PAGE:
Why Content Marketing Should Be the Foundation of Your Marketing Strategy

Not a day goes by that I don’t talk to a startup entrepreneur who wants to discuss marketing and how to get results fast. So, let’s get that out of the way: Marketing takes time.

There are some tactics you can use to generate a relatively short-term return on investment (ROI), but getting real, lasting results takes time. Simply put, anything you achieve in the short term will go down as fast as it went up. You want to play the long game. This is true even if you are tempted to try things that are less organic but may look good on the surface, like buying likes or followers. Do not do that.

Instead, here are five reasons why you should start generating content for your own business blog as soon as possible:

Search engine optimization (SEO) is very important

I know social media is all the rage these days and no one talks about research anymore, but they’re wrong not to. A quick look at the numbers will show you that search drives as much traffic as social media, at least for now.

Once you are convinced of the importance of research, the question now is how to take advantage of it. I’m obviously oversimplifying here, but the more inbound links to your site, the better. How do you get people to relate to you? Well, some SEO experts would tell you to buy links. I say listen to Google and produce good content that people want to talk about and that they want to link to.

Get social on social media

Let’s break down what social media means. The “media” part is obvious, but what about the “social” part? Do you interact with people the way you do offline, or do you use Twitter as a glorified RSS feed or sales platform?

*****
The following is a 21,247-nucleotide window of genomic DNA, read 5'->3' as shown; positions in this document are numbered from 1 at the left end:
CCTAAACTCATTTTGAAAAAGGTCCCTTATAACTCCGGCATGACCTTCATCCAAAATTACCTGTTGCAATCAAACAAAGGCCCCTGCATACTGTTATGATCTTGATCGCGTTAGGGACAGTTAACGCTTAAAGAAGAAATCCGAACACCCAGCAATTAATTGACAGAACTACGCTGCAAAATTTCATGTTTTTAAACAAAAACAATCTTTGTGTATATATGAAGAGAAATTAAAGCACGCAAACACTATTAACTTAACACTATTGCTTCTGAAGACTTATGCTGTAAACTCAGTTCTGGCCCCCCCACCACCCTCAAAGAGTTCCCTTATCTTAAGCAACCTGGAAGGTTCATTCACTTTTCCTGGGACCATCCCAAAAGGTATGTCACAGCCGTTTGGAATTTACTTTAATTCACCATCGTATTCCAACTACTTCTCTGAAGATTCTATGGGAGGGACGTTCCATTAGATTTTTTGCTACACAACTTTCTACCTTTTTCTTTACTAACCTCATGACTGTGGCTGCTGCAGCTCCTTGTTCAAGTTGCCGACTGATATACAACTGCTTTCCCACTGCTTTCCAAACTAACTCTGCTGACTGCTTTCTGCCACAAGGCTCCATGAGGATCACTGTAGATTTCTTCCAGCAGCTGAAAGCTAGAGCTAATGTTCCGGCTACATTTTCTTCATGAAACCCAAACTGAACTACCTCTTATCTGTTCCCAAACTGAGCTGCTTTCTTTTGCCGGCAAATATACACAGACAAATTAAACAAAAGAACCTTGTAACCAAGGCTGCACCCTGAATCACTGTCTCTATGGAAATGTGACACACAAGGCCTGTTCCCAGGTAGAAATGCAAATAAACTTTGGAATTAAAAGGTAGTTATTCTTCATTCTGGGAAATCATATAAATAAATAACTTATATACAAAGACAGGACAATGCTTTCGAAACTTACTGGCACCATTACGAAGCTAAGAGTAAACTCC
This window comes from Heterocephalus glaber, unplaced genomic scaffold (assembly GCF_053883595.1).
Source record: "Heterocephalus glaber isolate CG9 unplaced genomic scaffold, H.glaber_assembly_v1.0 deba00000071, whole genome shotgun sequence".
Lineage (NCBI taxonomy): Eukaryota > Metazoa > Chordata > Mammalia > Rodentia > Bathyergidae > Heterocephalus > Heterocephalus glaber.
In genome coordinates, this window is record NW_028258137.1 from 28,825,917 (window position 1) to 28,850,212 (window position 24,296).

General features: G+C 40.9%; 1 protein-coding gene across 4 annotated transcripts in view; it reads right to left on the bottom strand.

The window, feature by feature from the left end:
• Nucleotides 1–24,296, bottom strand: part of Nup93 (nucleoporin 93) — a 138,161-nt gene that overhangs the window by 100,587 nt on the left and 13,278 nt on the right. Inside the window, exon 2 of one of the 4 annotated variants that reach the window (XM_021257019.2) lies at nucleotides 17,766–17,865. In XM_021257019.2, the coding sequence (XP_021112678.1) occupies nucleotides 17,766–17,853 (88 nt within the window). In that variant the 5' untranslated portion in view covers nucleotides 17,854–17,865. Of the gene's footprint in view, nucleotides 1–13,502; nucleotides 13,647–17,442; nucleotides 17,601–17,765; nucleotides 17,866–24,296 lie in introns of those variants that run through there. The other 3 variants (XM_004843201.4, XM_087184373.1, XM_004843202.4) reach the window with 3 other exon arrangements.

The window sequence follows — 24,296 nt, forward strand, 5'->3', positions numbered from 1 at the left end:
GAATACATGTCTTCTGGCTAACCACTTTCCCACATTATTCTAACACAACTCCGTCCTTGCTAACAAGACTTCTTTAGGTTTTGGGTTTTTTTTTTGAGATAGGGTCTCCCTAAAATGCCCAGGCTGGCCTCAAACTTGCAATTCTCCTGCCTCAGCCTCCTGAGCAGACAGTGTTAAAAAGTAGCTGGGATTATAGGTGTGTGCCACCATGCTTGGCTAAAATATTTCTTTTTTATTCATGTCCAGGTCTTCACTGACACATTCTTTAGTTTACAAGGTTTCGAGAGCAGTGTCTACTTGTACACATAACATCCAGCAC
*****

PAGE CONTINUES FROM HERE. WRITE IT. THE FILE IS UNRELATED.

I once heard a speech from the guy who invented the “Like” button on Facebook. He explained that he wanted to give people the opportunity to express their appreciation for someone else’s content. What did it do? We ruined it begging for likes.

What would you say instead of asking me to follow you, to give me a reason to click on “Like” or “Follow”? What’s the best reason for someone to do it? Fill your feed with quality content, yours or someone else’s, and that’s how you grow your social media count.

Public relations is not the same as content marketing

Let’s get one thing straight: when you or someone on your team writes an industry blog post, it’s called content marketing. When a journalist writes about the company, it’s called public relations (PR).

So why does content help PR? When you introduce a journalist, the first thing he or she will do is Google your name or company name. When there is no internet footprint, that raises a red flag.

However, when he or she encounters all of your content, all of a sudden you are now a colleague, not just a company featuring that reporter. Just as he or she produces content, you produce content.

Content changes the whole dynamic between you and journalists.

Your user acquisition can be much smoother

Whether you’re serving ads or acquiring users in some other way, content makes the whole process so much easier.

It’s quite simple. If I come across an ad for a company I’ve never heard of, I might click, maybe not, but even if I do, it’s a very cold click, and converting will be quite a challenge.

If, however, I see this ad and think, “Oh, I know this company. I read their blog, listen to their podcast, or follow them on Twitter,” the odds of getting engaged are considerably higher. Simply put, content elevates your brand.

Developing business with a stranger is not as fun as with someone who trusts you

Finally, last but not least, content marketing helps in business development. Imagine you’re going out to dinner with a potential client and the person is sitting across from you with a look on their face that says, “What are you selling this time?”

Now contrast that with the expression on his face that says, “I love your content. You clearly know your stuff and I want to work with professionals. So how do we get started?”

This is the difference between building a cold business and building a hot business. It’s the difference between a company that produces quality content and a company that only focuses on promoting itself.

So the bottom line, in case it’s not clear? Stop reading this and start producing your own content.

The opinions expressed here by Inc.com columnists are their own, not those of Inc.com.